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Archive for August 2015

Surrendering Expectations for New Possibilities

Monday, August 31, 2015

As a nurse, I'd seen it a number of times before.  I considered myself a very good resource for families to lean on for comfort, reliable information and timely updates.  Blood draws, lab results, several IV pumps going at once, new lines and tubes were all part of a day's work for me.  A tear wiped here, a hand held there, a hug given and at the end of the day I hoped I’d made a difference in someone’s life.

The Day Everything Changed

Paramedics escorted her into the room while ER staff asked us questions about the events which took place during the few hours we spent at home after discharge from the hospital.  I quickly took the opportunity to inform them that we would not be going to a waiting room; rather we wished to be by our daughter's side. My husband and I stood only six feet from the bed where she laid, yet it felt like we were six hundred miles apart.  I couldn't hold her, I couldn't touch her and now I couldn't see her because so many people surrounded her.  She wasn't in a bed any more, she laid in a stretcher. She wasn't swaddled in cute little blankets; she was exposed and entangled in tubes and lines. This medical environment that I was so familiar and comfortable with just 24 hours earlier suddenly became foreign, complicated and frightening to me. She was being examined in every way one could humanly imagine at only 72 hours old.  She was literally being pulled further and further away from me and the thought of this caused a huge wave of unbearable anxiety.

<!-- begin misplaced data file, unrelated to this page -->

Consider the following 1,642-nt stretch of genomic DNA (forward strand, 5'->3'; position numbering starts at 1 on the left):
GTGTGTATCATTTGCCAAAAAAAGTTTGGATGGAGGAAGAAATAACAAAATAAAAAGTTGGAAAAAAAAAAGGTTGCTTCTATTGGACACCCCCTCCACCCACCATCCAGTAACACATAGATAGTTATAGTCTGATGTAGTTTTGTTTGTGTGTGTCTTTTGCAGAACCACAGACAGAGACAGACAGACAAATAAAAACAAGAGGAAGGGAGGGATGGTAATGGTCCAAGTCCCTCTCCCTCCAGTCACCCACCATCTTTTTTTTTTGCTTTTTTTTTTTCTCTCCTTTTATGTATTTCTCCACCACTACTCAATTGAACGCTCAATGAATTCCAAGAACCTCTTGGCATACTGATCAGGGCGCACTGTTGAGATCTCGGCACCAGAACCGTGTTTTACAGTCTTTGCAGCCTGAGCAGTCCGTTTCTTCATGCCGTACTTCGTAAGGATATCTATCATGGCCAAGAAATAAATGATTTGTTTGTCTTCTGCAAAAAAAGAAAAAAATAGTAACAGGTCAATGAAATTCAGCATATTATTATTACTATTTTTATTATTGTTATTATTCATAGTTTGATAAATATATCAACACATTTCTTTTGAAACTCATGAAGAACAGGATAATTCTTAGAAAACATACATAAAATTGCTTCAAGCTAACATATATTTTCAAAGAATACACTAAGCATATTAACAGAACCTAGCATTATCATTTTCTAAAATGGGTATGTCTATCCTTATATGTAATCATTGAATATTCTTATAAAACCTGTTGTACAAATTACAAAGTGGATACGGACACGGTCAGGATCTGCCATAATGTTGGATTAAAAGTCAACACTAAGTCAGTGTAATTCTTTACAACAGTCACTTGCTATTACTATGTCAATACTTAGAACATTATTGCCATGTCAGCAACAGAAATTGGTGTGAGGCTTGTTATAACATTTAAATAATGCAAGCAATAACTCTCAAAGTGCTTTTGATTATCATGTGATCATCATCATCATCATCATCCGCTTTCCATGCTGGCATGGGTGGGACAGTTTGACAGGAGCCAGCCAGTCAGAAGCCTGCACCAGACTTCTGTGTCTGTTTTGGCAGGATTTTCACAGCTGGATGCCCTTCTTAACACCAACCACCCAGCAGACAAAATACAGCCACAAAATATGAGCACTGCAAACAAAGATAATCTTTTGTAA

I listened as lab results and orders were shouted from one person to another. All the numbers I heard being reported back to the physicians were within normal limits. Then it started, abnormal findings communicated and physician's orders given in response. By the way they spoke to each other; I could tell that they had forgotten we were in the room. Her temperature was low, so someone was sent to gather warm blankets. Finally, a nurse called out the result that would make my heart drop into my stomach.  Her blood glucose was 10.  I remember a feeling of intense distress consuming me, as I was well aware that normal glucose ranges approximately 60 to 100. But what concerned me the most was her lack of response to everything going on, the needle sticks, the face masks, and the people shouting.  She wasn't crying, she wasn't upset, she wasn't fighting.  All I could do was pray to hear the sound of her cry.